Fraud Detection With Python

Kevin Jacobs has a walkthrough of how to use Pandas and scikit-learn to perform fraud detection against a sample set of credit card transactions:

Apparently, the data consists of 28 variables (V1, …, V28), an “Amount” field a “Class” field and the “Time” field. We do not know the exact meanings of the variables (due to privacy concerns). The Class field takes values 0 (when the transaction is not fraudulent) and value 1 (when a transaction is fraudulent). The data is unbalanced: the number of non-fraudulent transactions (where Class equals 0) is way more than the number of fraudulent transactions (where Class equals 1). Furthermore, there is a Time field. Further inspection shows that these are integers, starting from 0.

There is a small trick for getting more information than only the raw records. We can use the following code:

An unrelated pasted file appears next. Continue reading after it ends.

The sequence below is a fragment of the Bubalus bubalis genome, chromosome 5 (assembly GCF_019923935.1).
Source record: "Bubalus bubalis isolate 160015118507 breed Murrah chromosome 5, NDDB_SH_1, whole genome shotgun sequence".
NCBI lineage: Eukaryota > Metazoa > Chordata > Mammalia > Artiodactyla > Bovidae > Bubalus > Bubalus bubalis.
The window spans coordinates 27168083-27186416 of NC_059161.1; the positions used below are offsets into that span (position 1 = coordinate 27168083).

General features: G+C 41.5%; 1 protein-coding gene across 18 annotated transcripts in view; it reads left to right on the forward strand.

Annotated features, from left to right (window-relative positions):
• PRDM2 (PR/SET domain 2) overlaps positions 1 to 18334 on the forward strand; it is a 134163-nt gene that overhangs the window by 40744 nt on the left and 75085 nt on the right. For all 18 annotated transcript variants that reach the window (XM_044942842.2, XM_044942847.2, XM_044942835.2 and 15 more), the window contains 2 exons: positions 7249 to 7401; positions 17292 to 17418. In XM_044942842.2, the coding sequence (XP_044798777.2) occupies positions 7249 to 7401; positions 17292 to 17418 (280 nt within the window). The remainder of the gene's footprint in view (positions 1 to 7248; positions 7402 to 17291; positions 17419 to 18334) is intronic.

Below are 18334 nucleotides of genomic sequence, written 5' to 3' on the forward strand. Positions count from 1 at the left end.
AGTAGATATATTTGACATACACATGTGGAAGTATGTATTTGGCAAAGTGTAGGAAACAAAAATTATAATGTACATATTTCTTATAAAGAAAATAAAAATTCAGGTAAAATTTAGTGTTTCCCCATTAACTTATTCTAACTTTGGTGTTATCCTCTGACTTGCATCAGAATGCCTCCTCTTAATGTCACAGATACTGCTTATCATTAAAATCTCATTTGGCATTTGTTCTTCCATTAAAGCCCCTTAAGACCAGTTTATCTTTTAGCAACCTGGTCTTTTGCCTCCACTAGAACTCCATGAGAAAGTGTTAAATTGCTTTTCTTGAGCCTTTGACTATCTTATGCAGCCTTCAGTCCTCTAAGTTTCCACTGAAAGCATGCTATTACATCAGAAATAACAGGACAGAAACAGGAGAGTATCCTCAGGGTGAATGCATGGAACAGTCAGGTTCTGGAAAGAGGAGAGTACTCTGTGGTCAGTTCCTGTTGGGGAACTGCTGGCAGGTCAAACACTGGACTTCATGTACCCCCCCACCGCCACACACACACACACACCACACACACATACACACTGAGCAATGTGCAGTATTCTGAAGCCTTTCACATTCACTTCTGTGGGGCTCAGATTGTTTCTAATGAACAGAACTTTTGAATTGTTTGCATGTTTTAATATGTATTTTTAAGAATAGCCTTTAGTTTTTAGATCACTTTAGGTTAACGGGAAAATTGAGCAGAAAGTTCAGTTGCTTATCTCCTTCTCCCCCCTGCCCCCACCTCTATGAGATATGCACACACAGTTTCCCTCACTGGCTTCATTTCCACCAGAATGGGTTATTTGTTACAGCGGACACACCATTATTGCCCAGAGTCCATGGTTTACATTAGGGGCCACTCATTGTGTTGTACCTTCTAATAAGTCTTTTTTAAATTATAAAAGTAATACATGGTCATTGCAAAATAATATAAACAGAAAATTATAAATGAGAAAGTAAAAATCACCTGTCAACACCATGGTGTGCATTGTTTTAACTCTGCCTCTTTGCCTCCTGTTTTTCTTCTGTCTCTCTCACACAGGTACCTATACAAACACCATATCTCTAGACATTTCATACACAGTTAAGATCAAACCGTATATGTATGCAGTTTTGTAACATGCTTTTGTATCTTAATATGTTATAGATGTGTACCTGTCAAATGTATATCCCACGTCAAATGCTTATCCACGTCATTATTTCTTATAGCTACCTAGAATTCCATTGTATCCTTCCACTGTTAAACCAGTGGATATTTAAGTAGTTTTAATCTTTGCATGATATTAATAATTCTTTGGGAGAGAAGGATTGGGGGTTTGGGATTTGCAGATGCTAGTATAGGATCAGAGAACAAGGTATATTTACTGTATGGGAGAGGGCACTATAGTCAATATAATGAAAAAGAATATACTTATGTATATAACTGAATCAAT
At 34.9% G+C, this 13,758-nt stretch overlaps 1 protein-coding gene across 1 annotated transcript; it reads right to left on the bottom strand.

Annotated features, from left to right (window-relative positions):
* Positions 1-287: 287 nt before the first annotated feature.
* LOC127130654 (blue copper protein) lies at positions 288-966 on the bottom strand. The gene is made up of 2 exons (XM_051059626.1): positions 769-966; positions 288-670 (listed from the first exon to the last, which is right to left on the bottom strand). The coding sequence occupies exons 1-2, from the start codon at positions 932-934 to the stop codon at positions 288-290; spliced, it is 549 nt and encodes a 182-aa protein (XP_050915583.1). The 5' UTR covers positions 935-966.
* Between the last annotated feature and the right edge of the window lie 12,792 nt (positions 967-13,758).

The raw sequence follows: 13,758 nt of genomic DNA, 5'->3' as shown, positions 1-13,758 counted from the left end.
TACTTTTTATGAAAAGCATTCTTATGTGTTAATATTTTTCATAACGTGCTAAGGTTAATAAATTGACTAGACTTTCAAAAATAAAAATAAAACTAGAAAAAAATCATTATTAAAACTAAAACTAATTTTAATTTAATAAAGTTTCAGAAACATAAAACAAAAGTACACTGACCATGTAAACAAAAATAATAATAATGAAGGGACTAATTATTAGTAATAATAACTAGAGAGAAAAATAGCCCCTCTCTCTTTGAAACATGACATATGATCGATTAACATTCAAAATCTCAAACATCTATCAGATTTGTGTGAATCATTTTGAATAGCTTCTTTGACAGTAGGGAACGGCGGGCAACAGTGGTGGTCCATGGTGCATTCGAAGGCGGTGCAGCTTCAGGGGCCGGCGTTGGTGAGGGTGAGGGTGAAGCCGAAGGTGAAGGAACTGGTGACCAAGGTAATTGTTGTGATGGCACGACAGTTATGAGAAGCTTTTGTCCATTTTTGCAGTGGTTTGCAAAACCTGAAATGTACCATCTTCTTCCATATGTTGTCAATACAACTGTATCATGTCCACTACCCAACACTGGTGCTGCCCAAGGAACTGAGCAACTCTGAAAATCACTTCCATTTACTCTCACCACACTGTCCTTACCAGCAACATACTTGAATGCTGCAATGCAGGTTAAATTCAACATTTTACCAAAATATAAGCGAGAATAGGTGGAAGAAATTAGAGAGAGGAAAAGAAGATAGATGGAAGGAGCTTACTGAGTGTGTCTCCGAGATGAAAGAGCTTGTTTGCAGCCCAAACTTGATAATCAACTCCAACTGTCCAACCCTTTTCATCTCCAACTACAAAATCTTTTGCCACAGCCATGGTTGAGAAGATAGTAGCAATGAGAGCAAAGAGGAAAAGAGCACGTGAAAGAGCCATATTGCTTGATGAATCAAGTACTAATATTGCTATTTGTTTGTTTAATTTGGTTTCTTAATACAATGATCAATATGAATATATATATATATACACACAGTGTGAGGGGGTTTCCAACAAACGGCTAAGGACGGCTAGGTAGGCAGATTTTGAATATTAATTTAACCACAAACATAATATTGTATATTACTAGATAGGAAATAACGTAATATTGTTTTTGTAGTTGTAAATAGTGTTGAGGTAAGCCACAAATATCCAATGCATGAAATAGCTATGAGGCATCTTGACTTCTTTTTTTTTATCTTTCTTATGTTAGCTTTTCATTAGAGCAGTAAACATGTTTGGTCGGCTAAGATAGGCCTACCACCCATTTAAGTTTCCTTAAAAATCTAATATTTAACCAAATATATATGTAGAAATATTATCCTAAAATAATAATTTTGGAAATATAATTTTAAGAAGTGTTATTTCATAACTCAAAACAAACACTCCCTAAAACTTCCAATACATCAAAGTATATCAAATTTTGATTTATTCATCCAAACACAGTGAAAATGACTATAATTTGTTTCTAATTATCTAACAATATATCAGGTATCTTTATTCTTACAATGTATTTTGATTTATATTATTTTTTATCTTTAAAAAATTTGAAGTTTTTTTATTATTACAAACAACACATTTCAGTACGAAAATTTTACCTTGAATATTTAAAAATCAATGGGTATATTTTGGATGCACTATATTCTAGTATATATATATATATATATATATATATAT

This code will give a statistically summary of all the columns. It shows for example that the Amount field ranges between 0.00 and 25691.16. Thus, there are no negative transactions in the data.

The Kaggle competition data set is available, so you can follow along.

Related Posts

K Nearest Cliques

Vincent Granville explains an algorithm built around finding cliques of data points: The cliques considered here are defined by circles (in two dimensions) or spheres (in three dimensions.) In the most basic version, we have one clique for each cluster, and the clique is defined as the smallest circle containing a pre-specified proportion p of the points […]

Read More

Building An Image Recognizer With R

David Smith has a post showing how to build an image recognizer with R and Microsoft’s Cognitive Services Library: The process of training an image recognition system requires LOTS of images — millions and millions of them. The process involves feeding those images into a deep neural network, and during that process the network generates […]

Read More


June 2017
« May Jul »